The timing is essentially back to normal, but the routines are still a bit different as the Vancouver Canucks kicked off their rookie camp on Friday at Rogers Arena.
Two years ago, in the beforetimes, media watched the rookie camp proceedings from the club seats behind the Canucks bench, then shuffled down to the dressing-room area to stick our microphones and recorders into the faces of director of player development Ryan Johnson and some of the players. Personally, I remember chasing down Arturs Silovs in the visitors' dressing room, to ask how he parlayed a sixth-round selection in the NHL draft into an entry-level contract and a rookie-camp invite over just a couple of months.
According to PuckPedia
, by the way, Silovs is repped by Paul Theofanous, who has previously driven huge deals for Artemi Panarin and Sergei Bobrovsky and is currently playing hardball with the Minnesota Wild on the Kirill Kaprizov contract. Silovs' entry-level contract has slid over the last two seasons, so the first season should kick in this year, where I'd expect him to settle in as Mikey DiPietro's backup in Utica.
This year, Silovs and DiPietro shared the nets for Day 1 of rookie camp — although DiPietro wasn't technically on the roster; he was helping out so that they'd have two goalies on the ice.
Silovs, the taller of the two at 6'4", looked just fine. But DiPietro stole the show late in the small ice two-on-two competition near the end of the session, pulling out a series of acrobatic moves that drew some 'Wows' from the media members who were assembled on the 300 level — somewhat spread out, and certainly farther away from ice level than usual.
Mikey looks ready — and like he's in that positive headspace that he's known for, enjoying every minute on the ice.
I spent a good part of the session trying to keep my eyes on Vasily Podkolzin and, to a lesser extenet, Danila Klimovich — eager to see if their skills showed through, and how they were acclimating to a training session conducted in English.
To my eye, Podkolzin looked strong and confident. He didn't seem to beat the goaltenders too often, which kind of aligns with what we know about his history to date, but I'm also not going to jump to big conclusions on Day 1 of rookie camp. He does bring a big, solid physique, moved well on the ice, and showed some nice skating and puck-handling skills that seemed to put him a cut above most of the other players on the ice.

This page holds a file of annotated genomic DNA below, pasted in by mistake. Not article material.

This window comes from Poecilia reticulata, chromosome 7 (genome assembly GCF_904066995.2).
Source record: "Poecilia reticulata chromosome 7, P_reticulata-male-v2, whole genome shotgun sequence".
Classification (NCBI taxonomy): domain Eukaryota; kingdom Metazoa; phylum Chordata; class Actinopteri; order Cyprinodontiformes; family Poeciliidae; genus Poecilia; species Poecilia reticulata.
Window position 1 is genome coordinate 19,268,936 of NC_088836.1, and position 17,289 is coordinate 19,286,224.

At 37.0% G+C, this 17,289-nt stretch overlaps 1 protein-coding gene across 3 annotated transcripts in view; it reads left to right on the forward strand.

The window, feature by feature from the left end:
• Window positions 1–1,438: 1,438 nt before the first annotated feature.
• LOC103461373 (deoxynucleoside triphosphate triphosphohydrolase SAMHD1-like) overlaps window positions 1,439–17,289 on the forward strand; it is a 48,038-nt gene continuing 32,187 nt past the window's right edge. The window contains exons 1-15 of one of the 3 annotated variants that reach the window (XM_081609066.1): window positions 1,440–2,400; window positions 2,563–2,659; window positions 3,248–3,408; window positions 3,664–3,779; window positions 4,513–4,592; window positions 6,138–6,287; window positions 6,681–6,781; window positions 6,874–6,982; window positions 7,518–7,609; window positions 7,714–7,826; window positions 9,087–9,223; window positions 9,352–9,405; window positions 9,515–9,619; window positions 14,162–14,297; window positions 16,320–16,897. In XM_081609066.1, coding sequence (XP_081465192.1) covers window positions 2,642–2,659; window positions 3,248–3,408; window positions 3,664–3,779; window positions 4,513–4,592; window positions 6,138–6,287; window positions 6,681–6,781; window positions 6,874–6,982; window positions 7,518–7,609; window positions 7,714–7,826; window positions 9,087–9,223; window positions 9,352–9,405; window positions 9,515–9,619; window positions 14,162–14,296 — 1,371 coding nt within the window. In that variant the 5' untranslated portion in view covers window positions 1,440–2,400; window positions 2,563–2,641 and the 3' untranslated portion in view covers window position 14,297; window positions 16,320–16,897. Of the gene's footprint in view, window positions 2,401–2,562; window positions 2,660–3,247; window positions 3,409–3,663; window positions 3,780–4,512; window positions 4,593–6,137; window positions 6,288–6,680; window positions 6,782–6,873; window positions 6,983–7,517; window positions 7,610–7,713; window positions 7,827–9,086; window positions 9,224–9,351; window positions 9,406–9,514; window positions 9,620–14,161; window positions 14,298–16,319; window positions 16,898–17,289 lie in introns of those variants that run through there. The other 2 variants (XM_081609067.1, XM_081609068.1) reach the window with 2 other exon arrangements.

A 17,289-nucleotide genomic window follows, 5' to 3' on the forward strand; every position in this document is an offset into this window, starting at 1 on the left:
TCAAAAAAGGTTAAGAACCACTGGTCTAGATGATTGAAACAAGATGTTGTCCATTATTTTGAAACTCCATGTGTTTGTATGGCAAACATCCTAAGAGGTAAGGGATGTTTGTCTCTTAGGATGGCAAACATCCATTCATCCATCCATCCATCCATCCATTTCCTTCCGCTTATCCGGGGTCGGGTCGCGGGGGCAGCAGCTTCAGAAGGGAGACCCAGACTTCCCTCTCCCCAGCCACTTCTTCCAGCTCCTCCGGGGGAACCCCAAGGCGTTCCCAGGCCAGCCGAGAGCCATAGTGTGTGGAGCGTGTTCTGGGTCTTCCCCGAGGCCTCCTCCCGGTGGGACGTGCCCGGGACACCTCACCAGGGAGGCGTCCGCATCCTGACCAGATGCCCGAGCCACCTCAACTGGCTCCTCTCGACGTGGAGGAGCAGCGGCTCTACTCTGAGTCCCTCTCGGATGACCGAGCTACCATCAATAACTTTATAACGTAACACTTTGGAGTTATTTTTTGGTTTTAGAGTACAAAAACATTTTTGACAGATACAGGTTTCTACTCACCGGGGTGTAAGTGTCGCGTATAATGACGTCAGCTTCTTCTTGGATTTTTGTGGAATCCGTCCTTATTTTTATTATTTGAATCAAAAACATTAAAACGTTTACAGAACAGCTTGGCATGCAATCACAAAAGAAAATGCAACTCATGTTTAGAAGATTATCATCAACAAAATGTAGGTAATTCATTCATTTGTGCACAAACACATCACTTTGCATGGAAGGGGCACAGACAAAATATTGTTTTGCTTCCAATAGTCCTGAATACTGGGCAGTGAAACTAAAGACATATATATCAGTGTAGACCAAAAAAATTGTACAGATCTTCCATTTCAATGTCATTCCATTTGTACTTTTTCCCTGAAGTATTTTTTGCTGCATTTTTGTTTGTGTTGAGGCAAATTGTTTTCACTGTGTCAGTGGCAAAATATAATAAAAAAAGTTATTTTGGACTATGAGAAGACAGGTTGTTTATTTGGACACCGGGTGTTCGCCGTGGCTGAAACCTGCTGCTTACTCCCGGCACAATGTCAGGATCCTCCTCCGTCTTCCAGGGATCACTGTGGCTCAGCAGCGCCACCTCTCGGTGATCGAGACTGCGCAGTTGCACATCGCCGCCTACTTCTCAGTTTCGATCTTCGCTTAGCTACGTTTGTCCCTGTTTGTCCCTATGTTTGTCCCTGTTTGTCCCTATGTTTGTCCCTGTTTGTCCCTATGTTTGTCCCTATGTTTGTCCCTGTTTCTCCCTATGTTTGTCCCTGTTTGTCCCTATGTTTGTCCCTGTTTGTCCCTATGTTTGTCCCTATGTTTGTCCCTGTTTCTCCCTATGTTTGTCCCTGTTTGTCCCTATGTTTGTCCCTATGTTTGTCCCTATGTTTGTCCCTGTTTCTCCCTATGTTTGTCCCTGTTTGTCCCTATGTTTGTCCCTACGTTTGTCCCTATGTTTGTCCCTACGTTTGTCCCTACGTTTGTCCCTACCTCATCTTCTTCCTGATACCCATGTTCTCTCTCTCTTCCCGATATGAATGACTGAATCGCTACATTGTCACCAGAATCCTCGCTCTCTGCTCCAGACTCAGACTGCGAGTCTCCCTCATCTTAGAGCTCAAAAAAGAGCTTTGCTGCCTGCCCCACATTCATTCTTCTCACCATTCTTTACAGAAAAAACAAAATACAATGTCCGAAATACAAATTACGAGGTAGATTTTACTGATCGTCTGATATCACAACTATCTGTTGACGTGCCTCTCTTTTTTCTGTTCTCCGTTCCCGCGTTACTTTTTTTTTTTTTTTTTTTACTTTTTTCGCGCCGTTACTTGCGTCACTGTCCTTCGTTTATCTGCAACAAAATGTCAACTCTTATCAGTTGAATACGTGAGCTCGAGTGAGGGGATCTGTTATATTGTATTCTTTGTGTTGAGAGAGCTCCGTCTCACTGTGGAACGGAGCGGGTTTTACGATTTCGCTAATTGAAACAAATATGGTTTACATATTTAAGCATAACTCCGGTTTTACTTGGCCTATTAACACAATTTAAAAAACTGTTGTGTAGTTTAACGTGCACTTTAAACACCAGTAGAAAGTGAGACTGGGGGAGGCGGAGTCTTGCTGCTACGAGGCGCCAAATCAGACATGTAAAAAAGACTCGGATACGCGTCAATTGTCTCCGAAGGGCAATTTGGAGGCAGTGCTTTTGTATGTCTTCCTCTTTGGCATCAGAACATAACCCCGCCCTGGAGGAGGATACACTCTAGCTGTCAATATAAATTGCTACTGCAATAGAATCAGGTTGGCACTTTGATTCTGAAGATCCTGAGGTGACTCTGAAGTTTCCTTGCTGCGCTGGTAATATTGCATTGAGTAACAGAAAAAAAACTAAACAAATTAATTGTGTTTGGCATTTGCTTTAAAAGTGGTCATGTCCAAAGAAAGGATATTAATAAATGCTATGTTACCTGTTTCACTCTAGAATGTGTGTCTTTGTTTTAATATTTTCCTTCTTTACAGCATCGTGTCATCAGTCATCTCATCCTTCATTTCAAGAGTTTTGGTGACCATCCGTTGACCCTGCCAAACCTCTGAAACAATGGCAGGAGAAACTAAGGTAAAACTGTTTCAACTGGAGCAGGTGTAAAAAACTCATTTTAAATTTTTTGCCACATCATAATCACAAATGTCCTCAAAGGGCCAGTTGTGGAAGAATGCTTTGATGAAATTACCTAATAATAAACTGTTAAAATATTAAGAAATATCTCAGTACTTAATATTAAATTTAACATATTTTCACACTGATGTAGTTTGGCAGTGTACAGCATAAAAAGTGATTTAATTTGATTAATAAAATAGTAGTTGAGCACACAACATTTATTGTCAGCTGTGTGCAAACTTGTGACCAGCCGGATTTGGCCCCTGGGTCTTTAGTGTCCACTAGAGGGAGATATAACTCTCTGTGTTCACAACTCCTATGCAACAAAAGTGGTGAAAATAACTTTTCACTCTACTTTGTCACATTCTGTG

Rather than having the players available after the 90-minute on-ice session, Podkolzin and three others, along with Ryan Johnson, were made available by Zoom in the morning.
And while Podkolzin and Klimovich navigated their first Canucks' media availabilities with the help of an interpreter, Podkolzin was eager to jump in with English answers where he could. Through the interpreter, he said that he can now understand basically everything in English — and when questions were asked, he seemed to ask her to confirm if he was understanding correctly moreso than actually waiting for her to translate the question.
If you haven't seen the footage yet, it's worth checking out. Early on, when he sits backs and squares his shoulders, I felt his confidence ratchet up. In such an unnatural situation, he seemed to be taking it all in stride, showing his eagerness to put his best foot forward now that he's finally here in a Canucks uniform.
He may not light the lamp the way that Elias Pettersson or Brock Boeser did in their rookie seasons, but I think it's going to be a lot of fun to watch his evolution this season.
As for Klimovich, I would put him more in the category of 'doing his best.' Two years younger, he's already similar to Podkolzin, size-wise, but doesn't have the same swagger or command of English just yet. He said in his interview that he's going to try to make the team, but I'd call that a major long shot at the moment.
Two other players also answered questions on Friday: Jett Woo, the second-round pick from 2018, who is going into his second pro season, and Viktor Persson, the seventh-rounder from 2020 who will be joining the Kamloops Blazers this fall after his first try at suiting up in the WHL was foiled by Covid last season.
I've always seen Woo listed as a right-shot defenseman, so I was interested to hear Ryan Johnson mention that he played on both sides last season in Utica.
"Growing up, my dad coached me through a few years of hockey," he said. "One of the biggest things that he wanted me to do is be able to play both sides, be able to hold and then be confident on both sides with the puck.
"So I did it a few times in junior as well, and I was very confident with it. In Utica, once we got the point where some of the top defenseman were hurt or were low in numbers, I wanted to make it clear to the coaching staff that I was very confident to play both sides, and I think that's kind of where it showed up."
Injuries have slowed Woo's development since he was drafted, but he played the full 28-game season in Utica last year and has had a healthy offseason of training, so I feel like he's poised to take a step forward this year.
As for Persson — he's pretty soft-spoken and wide-eyed at this point — taking his questions in English on his first-ever trip to North America, and calling his first chance to speak with the Sedins on Thursday "a big moment."
Ryan Johnson explicitly mentioned how much the players in Utica will benefit from the hands-on mentoring of the Sedins this season. And not surprisingly, the twins were on hand at the arena on Friday, sitting down in the 100-level with other members of the Canucks brass.
Rookie camp continues at Rogers Arena for the next three days, but my understanding is that the rest of the sessions will be closed to the media.